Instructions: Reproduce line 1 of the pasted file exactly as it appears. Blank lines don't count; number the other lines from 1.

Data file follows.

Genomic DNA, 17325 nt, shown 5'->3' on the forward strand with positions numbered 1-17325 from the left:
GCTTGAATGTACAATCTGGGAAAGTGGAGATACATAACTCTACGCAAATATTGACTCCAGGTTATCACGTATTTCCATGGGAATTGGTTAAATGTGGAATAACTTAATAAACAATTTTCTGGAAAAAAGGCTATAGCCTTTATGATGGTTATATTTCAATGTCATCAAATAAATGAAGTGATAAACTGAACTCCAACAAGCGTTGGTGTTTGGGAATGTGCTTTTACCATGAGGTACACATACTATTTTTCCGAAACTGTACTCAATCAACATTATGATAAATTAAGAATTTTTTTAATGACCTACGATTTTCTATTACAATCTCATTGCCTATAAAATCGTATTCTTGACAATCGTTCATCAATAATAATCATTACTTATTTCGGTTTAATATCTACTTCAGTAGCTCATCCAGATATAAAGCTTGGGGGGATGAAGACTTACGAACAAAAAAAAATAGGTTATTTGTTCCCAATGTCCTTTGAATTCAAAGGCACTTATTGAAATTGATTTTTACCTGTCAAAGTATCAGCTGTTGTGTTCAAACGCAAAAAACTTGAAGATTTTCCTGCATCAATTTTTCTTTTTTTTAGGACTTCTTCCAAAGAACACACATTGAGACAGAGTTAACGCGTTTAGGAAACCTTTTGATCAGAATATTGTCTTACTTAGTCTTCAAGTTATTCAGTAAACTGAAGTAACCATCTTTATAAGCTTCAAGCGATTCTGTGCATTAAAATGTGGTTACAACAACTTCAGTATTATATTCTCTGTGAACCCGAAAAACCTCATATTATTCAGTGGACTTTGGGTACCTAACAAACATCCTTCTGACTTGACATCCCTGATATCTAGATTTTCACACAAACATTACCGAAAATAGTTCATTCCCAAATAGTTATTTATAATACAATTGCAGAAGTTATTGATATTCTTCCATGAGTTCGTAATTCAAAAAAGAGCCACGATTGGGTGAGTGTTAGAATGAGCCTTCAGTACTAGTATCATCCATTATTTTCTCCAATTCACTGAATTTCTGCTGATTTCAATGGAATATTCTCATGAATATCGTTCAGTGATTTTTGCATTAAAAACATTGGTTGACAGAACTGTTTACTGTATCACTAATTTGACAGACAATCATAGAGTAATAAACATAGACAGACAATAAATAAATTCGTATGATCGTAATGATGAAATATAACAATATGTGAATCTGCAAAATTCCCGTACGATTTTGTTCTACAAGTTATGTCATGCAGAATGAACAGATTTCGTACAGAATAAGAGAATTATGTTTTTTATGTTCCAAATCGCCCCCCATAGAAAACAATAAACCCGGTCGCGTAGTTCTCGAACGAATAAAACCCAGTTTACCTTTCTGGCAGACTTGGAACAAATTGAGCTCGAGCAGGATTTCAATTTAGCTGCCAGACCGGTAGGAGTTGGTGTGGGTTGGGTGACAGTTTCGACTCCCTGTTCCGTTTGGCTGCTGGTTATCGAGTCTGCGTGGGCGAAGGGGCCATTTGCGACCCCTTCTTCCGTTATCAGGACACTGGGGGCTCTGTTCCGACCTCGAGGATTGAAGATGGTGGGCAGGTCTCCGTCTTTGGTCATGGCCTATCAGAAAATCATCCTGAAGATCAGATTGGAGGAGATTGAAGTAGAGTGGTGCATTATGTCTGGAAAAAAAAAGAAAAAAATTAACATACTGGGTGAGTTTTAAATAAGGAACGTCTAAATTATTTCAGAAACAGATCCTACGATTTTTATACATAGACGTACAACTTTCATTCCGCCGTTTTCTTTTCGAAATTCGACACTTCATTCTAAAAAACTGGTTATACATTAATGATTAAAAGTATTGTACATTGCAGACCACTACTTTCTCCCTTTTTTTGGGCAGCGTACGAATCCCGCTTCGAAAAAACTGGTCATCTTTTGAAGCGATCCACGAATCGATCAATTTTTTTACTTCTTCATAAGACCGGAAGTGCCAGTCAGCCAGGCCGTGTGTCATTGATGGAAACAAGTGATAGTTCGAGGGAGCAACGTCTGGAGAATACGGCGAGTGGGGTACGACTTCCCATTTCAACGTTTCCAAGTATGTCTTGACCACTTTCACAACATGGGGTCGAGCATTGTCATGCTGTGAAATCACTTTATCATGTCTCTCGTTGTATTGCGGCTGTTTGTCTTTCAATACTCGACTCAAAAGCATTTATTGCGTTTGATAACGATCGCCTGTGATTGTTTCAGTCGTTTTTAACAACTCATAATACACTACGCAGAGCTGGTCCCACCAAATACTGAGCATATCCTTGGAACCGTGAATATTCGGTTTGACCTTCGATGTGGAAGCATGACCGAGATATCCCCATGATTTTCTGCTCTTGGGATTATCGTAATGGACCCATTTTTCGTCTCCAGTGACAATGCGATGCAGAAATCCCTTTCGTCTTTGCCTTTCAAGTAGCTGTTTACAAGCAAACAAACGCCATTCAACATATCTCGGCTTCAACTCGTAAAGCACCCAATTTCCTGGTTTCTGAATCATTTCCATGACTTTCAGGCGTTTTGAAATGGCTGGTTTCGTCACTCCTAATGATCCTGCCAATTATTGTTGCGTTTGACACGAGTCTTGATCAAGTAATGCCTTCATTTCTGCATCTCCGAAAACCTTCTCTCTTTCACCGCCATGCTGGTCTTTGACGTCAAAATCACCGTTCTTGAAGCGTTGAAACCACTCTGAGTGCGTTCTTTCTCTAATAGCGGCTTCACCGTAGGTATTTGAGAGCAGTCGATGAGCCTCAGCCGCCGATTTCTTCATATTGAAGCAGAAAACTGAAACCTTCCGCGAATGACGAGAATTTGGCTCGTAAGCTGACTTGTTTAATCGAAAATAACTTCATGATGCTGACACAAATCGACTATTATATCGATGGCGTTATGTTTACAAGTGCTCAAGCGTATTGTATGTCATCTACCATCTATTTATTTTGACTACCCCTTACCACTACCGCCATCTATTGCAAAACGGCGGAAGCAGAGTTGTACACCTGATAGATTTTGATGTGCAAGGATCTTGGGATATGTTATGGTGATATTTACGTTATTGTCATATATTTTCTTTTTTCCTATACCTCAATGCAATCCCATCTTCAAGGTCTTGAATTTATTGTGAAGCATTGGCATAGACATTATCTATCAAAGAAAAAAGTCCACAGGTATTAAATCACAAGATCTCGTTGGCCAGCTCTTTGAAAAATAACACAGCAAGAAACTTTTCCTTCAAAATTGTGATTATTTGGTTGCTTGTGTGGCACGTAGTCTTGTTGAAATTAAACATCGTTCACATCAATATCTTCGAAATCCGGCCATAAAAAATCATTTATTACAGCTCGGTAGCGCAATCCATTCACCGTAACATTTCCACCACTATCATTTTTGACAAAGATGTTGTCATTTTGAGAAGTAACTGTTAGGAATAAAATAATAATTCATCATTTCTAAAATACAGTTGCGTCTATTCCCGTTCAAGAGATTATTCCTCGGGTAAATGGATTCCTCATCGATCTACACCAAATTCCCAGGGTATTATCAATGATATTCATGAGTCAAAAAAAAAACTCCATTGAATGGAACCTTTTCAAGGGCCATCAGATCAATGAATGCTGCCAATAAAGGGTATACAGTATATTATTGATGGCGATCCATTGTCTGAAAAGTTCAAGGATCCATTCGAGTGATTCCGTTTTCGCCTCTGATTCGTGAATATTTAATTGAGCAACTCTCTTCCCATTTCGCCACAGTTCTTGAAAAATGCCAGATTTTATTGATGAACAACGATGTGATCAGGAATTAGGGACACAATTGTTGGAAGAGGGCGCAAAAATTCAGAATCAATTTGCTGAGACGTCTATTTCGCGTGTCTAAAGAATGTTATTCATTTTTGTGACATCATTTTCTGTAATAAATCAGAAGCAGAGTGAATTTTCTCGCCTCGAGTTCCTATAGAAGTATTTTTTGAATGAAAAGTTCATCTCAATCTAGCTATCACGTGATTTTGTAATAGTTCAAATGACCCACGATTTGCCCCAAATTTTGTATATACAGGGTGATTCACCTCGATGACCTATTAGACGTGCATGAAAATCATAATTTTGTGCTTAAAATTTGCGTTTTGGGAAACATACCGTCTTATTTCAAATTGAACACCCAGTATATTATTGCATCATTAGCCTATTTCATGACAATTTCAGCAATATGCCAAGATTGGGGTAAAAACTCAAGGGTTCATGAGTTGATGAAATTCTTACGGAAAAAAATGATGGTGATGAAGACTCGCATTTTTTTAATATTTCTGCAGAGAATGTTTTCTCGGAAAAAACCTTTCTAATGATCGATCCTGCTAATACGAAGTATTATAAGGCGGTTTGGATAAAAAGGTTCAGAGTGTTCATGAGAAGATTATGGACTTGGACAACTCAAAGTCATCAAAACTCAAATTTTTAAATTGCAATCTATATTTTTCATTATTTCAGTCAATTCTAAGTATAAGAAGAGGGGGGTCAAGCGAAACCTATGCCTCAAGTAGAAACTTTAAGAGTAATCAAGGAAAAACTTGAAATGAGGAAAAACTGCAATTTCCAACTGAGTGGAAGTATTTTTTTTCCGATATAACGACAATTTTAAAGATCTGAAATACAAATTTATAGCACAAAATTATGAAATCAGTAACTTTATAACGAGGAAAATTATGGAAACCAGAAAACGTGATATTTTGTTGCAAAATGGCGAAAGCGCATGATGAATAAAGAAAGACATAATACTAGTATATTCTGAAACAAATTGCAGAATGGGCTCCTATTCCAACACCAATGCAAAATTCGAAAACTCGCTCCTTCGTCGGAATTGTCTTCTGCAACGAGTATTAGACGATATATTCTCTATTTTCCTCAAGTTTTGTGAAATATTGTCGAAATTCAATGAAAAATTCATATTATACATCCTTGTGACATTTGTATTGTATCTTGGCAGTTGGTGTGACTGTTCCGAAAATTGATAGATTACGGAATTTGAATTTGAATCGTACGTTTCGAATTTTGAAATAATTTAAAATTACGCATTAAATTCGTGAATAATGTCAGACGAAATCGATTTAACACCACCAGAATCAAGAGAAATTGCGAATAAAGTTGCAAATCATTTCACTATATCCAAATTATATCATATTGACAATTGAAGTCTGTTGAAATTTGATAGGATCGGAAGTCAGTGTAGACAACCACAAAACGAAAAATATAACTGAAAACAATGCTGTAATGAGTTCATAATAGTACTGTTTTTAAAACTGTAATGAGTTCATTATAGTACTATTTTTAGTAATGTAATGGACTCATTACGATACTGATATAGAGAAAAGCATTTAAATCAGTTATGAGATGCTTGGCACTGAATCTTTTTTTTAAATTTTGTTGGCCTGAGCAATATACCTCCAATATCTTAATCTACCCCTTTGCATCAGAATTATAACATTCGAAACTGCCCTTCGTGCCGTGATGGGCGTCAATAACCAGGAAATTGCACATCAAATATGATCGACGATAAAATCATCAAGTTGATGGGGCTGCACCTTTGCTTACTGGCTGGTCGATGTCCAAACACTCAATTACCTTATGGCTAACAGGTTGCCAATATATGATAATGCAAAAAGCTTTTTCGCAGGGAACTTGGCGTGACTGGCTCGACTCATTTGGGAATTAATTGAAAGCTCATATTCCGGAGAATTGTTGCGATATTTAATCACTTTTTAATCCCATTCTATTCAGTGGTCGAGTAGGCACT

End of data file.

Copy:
Genomic DNA, 17325 nt, shown 5'->3' on the forward strand with positions numbered 1-17325 from the left: